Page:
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APPENDIX (file A13)


by Ludwik Kowalski, Sylvie Leray and David Whittal


The main fuel of contemporary reactors is 235U, the isotope whose natural abundance is 0.7%. The supplies of this fuel are limited, they are likely to be exhausted before the end of the next century unless a substitute can be found. Thorium is the most desirable substitute. It is more common than uranium and it can be transformed into highly fissionable 233U. That transformation, and a similar transformation of common 238U into highly fissionable 239Pu, are explained in Figure 10. Neither 233U nor 239Pu exist in our natural environment; manufacturing of these human-made isotopes is commonly referred to as breeding. The amount of nuclear fuel is practically unlimited because we no longer have to depend only on 235U whose supplies are limited. Large deposits of natural uranium and thorium can be turned into fuels by breeding.

click to see Figure 10 (use the back button to return later).

The negative aspect of breeding should also be mentioned. It has to do with the possibility that bomb-making materials; 239Pu and 233U, produced in civilian reactors, could be secretly extracted and used by terrorists. Common uranium reactors are not specifically built to optimize breeding but byproducts of their operation always contain 239Pu. The typical output is 170 kg per year; enough to construct several weapons. A chemical extraction of plutonium (a mixture of various isotopes) is not a very difficult operation while a physical separation of 239Pu from the much less fissionable 240Pu is a formidable task. For the sake of safety all civilian reactors must be designed to make production of bomb-grade materials as difficult as possible.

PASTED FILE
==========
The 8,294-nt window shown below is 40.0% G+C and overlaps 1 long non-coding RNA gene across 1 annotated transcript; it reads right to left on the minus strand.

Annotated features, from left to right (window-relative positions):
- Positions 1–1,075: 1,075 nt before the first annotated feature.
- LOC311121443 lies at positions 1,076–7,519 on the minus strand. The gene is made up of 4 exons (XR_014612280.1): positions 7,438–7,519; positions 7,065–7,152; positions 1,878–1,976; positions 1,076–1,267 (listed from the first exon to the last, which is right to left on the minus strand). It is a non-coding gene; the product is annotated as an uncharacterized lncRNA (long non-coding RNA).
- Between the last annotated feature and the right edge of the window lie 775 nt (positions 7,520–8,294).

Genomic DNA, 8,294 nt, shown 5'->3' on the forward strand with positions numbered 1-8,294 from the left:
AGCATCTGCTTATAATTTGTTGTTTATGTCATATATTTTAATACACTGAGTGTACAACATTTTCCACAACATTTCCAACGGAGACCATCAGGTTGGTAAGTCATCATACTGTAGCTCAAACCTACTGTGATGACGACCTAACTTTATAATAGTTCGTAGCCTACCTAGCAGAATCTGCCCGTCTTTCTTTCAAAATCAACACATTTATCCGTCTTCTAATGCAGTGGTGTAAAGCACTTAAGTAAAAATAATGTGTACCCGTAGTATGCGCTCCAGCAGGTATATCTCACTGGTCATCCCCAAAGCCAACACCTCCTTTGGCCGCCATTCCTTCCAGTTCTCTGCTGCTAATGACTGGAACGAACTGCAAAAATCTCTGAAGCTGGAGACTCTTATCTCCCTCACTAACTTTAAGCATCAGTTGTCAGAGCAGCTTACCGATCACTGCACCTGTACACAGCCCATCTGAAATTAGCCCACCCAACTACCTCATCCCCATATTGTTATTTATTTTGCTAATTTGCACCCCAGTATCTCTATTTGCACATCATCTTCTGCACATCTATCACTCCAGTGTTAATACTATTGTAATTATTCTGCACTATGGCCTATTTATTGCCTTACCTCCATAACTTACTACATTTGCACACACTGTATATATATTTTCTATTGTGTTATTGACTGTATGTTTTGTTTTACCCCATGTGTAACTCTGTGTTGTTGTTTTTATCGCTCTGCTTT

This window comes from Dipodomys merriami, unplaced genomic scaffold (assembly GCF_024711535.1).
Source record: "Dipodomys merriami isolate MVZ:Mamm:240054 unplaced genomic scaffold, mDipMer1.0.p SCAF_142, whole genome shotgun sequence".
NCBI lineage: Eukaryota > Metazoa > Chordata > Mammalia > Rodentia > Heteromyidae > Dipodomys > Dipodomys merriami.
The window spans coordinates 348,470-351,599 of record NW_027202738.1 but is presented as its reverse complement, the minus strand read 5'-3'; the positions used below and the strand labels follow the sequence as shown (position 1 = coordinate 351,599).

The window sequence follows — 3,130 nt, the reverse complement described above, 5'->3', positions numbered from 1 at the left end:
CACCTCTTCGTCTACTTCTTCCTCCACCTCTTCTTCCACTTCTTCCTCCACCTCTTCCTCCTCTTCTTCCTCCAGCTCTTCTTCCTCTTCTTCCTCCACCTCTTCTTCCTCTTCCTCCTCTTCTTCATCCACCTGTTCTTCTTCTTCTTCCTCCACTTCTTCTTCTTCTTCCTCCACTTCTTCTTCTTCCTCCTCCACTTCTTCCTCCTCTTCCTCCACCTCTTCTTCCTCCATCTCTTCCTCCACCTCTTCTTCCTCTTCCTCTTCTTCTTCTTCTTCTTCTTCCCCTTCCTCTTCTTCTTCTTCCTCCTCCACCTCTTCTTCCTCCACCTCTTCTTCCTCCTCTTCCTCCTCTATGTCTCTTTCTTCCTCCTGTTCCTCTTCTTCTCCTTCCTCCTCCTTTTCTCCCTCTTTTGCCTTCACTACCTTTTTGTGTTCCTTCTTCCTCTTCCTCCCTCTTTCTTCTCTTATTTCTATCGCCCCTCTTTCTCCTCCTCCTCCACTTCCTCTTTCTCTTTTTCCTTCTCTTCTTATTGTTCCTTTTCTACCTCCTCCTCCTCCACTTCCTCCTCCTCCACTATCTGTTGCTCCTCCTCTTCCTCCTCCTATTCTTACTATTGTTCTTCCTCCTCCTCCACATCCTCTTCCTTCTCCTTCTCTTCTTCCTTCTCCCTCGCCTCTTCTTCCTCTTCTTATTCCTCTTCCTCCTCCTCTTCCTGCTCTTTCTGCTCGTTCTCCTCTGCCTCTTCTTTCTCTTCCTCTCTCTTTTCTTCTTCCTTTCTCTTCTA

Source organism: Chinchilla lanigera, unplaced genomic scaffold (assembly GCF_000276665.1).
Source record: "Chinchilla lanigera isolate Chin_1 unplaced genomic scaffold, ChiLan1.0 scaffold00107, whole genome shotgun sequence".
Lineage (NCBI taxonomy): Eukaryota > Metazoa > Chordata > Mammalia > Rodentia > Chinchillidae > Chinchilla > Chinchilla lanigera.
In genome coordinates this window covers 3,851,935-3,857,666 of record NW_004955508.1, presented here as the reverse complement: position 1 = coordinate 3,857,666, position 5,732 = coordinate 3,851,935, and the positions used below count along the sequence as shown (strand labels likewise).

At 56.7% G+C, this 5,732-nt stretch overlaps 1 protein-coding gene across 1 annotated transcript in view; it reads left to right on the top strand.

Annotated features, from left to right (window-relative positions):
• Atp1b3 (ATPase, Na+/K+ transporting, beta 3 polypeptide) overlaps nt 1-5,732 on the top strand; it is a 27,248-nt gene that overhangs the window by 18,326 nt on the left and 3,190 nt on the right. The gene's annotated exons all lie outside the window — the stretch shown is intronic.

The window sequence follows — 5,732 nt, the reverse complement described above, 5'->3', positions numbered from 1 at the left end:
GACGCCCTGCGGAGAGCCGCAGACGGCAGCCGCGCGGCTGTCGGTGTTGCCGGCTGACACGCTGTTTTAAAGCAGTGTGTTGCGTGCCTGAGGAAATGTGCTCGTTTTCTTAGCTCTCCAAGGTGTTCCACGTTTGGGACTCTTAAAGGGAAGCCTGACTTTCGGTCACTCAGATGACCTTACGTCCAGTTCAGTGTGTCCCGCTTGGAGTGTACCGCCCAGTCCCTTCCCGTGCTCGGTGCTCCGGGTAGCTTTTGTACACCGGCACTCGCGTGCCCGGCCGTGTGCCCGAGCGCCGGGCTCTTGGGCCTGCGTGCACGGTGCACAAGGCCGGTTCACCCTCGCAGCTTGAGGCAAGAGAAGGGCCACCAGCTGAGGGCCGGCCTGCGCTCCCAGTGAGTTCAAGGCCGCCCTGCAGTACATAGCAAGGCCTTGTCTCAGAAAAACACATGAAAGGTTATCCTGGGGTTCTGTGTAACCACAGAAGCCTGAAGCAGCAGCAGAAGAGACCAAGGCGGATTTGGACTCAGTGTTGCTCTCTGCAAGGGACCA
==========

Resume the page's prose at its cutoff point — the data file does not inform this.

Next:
According to (15) the risk of nuclear proliferation associated with thorium-based reactors "is negligible because the potentially strategic material, namely, 233U is present in the fuel as an isotopic mixture of 233U (43.7%), 234U (30%), 235U (4%), 236U (22.1%) and 238U (0.068%)". Furthermore, an illegal transportation of 233U would be difficult to hide because highly penetrating gamma rays are emitted when this substance is present. The above percentages refer to a breeder based on slow neutrons. Fast neutrons often result in the 233U(n,2n) reaction which leads to the accumulation of 232U. The presence of that isotope makes "it very hard, albeit impossible, for any military diversion of the material".

Similar considerations apply to plutonium. According to (7) the mixture of isotopes of this element in spent fuel is 238 Pu (1%), 239Pu (58%), 240Pu (27%), 241Pu (9%) and 242Pu (5%). The half-lives of the isotopes, however, are such that the percentage of 239Pu increases with time. This aspect of plutonium wastes is significant in the context of long-term geological storage of the unprocessed spent fuel. The deposits may possibly be used as mines for the bomb-grade plutonium in 2000 years or so. The concentration of 235U also increases with time (the half-life of 236U is shorter than that of 235U) but the process takes place on a much longer time scale. The geological storage of radioactive wastes is objectionable on the basis of such considerations.

Thorium breeding is more desirable than uranium breeding because the unprocessed waste from the 233U fuel contains considerably fewer actinides than the waste from the 239Pu fuel (27). This argument would be particularely significant if spent fuels were to be stored unprocessed, as planned for the Yucca Mountain. The presence of actinides in geological deposits is highly undesirable in terms of long-term risks. The actinides, as previously indicated, are dominant producers of heat and radiation after several hundreds of years.

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